class/function to use: that would teach them to deal with multiple
    source files and multiple authors.

    Jorgen Grahn, May 26, 2014
  11. K. Frank

    Öö Tiib Guest

    It feels best idea to teach as first thing how command line tools actually
    work. In sense that most command line tools actually use *only* command
    line arguments as user input.

    Fewer command line tools use standard input (and other files/streams) as
    additional source of input and rather few use standard input in interactive
    cycle. So ... teach such as optional extension if at all.
    Öö Tiib, May 26, 2014
  12. K. Frank

    Stefan Ram Guest

    This means that the students are confronted with »char **
    argv«, that is, pointers and C strings. To analyze input,
    control structures might also be needed. And conversions
    from a string to a number often are needed when numerals are
    given. This might not be appropriate at the very start of a
    course, when teaching to beginners with no prior programming

    In the case of the people I teach, they usually do not have
    any command line experience at all. They often seem to have
    used only GUI software so far and deem command-line tools
    »old fashioned« and cumbersome to use. So, it is not that
    they always have used command lines like »cat tmp.txt | egrep
    -o '\w+' | sort | uniq -c | sort -nr | head -9« and for all
    their live they've been waiting to learn how that cat command
    reads its command-line arguments so that they finally can
    write their own!

    (And by the way, in the case of my example command-line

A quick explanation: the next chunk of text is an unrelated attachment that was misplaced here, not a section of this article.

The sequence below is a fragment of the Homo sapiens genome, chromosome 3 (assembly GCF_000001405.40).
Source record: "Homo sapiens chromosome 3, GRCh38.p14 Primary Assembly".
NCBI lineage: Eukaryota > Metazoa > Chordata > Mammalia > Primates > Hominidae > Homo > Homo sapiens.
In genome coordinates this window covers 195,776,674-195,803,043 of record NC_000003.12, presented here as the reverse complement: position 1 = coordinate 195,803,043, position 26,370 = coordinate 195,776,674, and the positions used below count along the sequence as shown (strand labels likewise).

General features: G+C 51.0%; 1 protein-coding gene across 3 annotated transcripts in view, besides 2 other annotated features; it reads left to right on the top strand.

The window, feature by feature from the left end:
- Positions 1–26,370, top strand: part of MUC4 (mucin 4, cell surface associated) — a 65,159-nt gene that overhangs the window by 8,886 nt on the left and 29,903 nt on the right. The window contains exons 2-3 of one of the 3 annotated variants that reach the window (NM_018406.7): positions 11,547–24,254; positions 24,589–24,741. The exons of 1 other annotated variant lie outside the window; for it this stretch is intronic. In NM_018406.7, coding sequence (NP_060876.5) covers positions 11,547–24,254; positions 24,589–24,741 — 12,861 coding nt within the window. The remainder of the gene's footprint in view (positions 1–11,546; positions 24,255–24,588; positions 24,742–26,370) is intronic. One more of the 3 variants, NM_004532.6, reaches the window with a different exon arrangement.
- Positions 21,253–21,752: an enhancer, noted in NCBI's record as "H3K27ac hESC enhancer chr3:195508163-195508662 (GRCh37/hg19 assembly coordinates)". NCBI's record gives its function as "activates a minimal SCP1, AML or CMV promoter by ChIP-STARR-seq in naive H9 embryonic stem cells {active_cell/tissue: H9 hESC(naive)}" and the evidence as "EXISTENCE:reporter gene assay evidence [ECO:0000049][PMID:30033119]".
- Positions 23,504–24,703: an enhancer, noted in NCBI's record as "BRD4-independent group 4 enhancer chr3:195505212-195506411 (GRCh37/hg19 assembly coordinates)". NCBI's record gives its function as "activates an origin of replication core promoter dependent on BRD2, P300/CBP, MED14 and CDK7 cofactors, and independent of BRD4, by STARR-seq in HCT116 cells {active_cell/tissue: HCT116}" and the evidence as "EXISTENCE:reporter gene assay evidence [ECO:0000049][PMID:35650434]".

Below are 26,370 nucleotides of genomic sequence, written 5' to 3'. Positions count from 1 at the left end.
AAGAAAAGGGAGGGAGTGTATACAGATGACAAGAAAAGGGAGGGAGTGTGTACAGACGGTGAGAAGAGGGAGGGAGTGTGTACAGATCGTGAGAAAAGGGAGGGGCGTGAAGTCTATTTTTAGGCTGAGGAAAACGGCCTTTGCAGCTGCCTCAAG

above, every tool also uses stdin/stdout I/O, just not in
    an interactive manner.)
    Stefan Ram, May 26, 2014
  13. K. Frank

    K. Frank Guest

    Hello All!

    This is a general reply to several comments, not just to
    what Öö posted.

    Several replies have been along the lines of processing
    console input is too hard or too boring or not useful
    enough, so don't teach it, or use argc/argv, or give the
    students a pre-packaged solution.

    That's all very legitimate.

    But I would like to press on with the original question.
    Assuming we do want to teach some basic techniques for
    processing console input, what should we do?

    Stefan has posted one example (with the qualification
    that it isn't really for beginners). What do you think
    about his suggestion? Does it encourage good, modern
    C++ idioms? Assuming that we do teach console input,
    would you do something similar to what Stefan posted,
    or would you suggest something rather different?

    Thank you for your thoughts.

    K. Frank
    K. Frank, May 26, 2014
  14. K. Frank

    K. Frank Guest

    Hi Stefan!

    I do agree that GUI software is largely replacing command-line
    tools, and that students are very likely to have much more
    experience using GUI software, and are likely to think in
    those terms.

    I've considered the possibility of teaching beginners to build
    very simple GUI programs and learn how to accept input from the
    GUI instead of dealing with cin. In the long run, it makes a
    lot of sense to teach people how to build GUI applications.

    But for beginners (or intermediate students, or whatever level
    we think first processing input is appropriate), introducing
    a GUI framework seems like too much, too early. (There is also
    the fact it wouldn't be part of standard C++ and would have
    reduced portability.)

    But perhaps I'm overly conservative here -- maybe this would